The UN Security Council’s first high-level meeting on Ukraine since the
start of the war on Feb. 24 in New York was full of emotion.
Fewer voices were calling to end the war in Ukraine by imposing a ceasefire and returning to diplomacy, which would now cement the Russian occupation of Ukraine’s Luhansk, Donetsk, and parts of Kherson and Zaporizhzhia oblasts.
Instead, most of the delegations stood for the end of the war on just terms and to ensure Russia’s accountability for atrocities its forces have committed in Ukraine during a Sept. 22 meeting in New York, organized by French Minister for Europe and Foreign Affairs Catherine Colonna.
Security Council members either reiterated their support of Ukraine’s sovereignty or stated that despite the growing costs of the conflict, they will support Ukraine’s right to defend itself from an unprovoked invasion.
Ukrainian Foreign Minister Dmytro Kuleba called for the establishment of a special tribunal for Russian crimes of aggression against Ukraine.
“No other nation craves peace more than Ukraine," Kuleba said.
"We have never wanted this war, we simply wanted to have a normal life. But there will be no peace without justice.”
International Criminal Court Prosecutor Karim Khan stated that prosecutors and judges of the ICC guarantee that justice will be served for war criminals. He also shared his findings from Ukraine.
“The picture I’ve seen so far is troublesome," Khan stated.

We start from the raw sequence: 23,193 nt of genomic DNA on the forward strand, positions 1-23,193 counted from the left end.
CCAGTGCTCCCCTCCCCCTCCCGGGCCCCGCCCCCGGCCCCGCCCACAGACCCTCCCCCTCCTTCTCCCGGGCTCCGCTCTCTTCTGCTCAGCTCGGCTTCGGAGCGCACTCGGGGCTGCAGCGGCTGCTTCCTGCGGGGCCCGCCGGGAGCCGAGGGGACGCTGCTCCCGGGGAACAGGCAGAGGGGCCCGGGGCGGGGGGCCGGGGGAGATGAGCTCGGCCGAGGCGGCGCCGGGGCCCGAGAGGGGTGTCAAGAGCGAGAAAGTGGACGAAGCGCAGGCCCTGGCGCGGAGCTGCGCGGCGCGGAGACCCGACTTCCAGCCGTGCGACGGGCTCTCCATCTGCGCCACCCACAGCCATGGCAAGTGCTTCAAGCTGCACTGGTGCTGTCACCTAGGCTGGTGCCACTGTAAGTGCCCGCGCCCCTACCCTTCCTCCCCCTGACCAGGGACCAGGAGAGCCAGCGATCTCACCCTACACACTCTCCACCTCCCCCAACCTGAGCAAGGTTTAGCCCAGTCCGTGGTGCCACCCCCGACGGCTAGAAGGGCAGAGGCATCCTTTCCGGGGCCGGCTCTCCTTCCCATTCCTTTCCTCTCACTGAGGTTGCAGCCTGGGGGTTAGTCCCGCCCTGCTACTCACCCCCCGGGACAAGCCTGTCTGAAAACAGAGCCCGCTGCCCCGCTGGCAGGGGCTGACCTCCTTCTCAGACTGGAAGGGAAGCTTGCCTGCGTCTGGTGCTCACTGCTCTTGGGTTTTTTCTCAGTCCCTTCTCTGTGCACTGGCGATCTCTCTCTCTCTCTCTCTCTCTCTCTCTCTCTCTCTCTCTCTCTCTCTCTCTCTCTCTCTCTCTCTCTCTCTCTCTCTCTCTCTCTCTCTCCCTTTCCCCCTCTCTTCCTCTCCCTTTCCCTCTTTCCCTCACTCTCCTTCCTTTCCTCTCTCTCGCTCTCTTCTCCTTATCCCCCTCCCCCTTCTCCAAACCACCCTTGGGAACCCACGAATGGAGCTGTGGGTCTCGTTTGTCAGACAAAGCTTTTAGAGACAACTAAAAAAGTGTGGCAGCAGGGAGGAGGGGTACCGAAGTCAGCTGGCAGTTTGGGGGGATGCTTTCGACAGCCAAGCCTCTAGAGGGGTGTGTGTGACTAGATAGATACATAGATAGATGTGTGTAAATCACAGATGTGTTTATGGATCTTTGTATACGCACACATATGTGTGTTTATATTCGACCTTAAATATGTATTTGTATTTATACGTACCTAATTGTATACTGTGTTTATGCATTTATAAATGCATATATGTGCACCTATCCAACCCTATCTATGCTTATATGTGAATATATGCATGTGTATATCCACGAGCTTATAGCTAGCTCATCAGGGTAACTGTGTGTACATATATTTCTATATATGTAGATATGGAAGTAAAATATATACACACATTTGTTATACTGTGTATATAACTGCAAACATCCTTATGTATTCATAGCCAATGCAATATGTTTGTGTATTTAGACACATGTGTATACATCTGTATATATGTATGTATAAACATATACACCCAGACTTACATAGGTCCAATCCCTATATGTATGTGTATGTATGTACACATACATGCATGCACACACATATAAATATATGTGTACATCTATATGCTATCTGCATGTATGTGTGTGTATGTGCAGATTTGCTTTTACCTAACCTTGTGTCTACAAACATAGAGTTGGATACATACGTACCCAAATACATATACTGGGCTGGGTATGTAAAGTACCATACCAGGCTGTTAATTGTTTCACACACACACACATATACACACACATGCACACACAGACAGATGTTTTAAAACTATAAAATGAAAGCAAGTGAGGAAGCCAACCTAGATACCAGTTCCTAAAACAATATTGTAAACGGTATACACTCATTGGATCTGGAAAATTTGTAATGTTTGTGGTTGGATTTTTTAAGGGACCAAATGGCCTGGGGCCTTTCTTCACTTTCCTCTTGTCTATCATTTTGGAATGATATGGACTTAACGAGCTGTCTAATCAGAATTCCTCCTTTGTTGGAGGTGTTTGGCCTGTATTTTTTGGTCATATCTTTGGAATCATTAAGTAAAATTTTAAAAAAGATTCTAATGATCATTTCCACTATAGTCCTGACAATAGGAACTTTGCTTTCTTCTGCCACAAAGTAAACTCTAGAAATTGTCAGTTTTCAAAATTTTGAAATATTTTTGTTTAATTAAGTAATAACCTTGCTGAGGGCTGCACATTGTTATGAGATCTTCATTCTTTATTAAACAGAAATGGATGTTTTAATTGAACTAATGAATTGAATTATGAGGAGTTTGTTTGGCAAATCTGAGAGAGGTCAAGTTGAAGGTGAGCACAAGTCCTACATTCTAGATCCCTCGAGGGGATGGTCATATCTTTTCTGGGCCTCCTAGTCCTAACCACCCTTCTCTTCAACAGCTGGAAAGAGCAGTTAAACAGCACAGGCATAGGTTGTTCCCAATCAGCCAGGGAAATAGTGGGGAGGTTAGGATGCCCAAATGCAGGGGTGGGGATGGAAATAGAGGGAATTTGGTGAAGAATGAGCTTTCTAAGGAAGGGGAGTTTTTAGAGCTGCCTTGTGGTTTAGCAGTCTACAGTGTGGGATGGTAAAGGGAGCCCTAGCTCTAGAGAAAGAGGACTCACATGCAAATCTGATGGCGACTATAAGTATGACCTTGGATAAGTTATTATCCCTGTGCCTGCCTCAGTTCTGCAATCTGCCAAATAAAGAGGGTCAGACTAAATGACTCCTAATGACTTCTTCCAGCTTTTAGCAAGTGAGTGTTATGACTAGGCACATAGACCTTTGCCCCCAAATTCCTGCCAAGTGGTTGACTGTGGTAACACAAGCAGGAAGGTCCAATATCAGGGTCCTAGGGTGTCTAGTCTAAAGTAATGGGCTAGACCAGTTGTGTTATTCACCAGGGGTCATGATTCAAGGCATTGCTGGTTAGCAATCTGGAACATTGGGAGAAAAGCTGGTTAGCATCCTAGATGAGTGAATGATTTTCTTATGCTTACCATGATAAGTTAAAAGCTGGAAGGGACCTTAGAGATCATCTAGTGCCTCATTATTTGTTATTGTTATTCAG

I have been to Ukraine three times, and I’ve seen destruction, crime, suffering, When I went to Bucha, the bodies I saw were not fake. When I went to Kharkiv, bombs that landed there were not fake.”
As an impartial investigator, Khan said justice is not political. It is a vindication of the fundamental rights of all humanity.
“Echoes of Nuremberg should be heard today,” Khan added, referencing the trials of Nazi war criminals following Germany's defeat in World War 2.
Russian Foreign Minister Sergei Lavrov showed up only an hour after the start of the UNSC meeting on Ukraine. Lavrov repeated Russian propaganda narratives about Euromaidan being a coup d’état, Nazis in Ukraine, and the supposed repression of the Russian-speaking Ukrainians in Ukraine. He said all the accusations against Russia are racist and at the same time said Russia attacked Ukraine as it has turned into an “anti-Russia”.